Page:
Healthtech devices are increasingly common. People are wearing sensor devices that monitor fitness metrics. They can count steps and distance walked or run, calories burned, elevation changes, and heart rate. In the future, people may swallow sensor devices that can monitor or transmit video of the digestive system, may have sensor devices in their bloodstream monitoring the level of a medication, or may ingest smart pills that detect diseases. An organization can also embed devices in a patient, such as a catheter for an insulin pump, a pacemaker, or microchips placed under the skin.
With all of these devices, various security vulnerabilities may be present. Hackers can exploit vulnerabilities to take control of them or otherwise tamper with them. Devices that communicate with systems outside the body entail the risk of interception or interruption. Moreover, once systems collect data from devices on or in the body, the systems are potential targets for attack.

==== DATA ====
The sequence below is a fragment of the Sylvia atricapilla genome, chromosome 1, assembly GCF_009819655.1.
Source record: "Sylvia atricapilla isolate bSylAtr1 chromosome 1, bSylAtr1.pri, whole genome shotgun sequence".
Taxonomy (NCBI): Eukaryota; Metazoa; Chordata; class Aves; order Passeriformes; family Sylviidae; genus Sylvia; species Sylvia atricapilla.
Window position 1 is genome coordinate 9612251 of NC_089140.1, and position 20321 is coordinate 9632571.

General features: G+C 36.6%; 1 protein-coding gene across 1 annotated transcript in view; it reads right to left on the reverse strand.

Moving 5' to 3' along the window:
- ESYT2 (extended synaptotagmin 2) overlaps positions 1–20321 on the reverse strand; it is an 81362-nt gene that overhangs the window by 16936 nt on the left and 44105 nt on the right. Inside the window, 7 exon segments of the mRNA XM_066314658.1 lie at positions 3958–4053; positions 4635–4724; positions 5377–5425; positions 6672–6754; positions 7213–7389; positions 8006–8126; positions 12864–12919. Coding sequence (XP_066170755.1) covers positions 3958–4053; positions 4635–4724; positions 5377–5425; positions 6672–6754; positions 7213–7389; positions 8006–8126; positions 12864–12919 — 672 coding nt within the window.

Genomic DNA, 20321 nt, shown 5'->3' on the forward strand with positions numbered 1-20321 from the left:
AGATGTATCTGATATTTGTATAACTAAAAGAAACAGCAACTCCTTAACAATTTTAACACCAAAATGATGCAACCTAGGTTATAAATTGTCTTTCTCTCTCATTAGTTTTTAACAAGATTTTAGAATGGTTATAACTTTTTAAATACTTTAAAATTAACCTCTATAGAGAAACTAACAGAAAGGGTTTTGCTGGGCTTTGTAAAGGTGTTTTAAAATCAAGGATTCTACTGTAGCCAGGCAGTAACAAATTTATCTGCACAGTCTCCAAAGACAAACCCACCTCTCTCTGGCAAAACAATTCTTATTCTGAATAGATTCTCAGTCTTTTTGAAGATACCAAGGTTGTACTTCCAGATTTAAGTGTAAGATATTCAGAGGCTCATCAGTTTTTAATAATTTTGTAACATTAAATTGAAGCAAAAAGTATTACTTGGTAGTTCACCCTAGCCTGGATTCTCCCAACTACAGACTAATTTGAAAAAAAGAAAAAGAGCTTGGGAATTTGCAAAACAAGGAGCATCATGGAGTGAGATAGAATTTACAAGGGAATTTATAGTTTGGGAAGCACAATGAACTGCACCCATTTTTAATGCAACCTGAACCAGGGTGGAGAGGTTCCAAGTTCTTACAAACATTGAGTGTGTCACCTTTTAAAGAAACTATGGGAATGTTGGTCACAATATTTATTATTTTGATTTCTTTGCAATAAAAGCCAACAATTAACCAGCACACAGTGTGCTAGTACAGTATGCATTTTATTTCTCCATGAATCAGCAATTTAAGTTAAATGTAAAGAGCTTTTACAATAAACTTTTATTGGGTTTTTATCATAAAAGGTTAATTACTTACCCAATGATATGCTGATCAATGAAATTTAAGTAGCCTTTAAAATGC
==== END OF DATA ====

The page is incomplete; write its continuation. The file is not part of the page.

To mitigate these risks, the device manufacturers should design their products with security features in mind. They should thoroughly test the device during the design phase to determine if vulnerabilities pose risks to users. They should have an independent third party test the device to check for vulnerabilities and seek any available security certifications for the device. Finally, the vendor hosting the applications and data needs to secure the data and the systems collecting the data. It should use transmission security procedures and technology to secure the communications with the device, encrypt the collected data, and manage access to the infrastructure supporting the devices.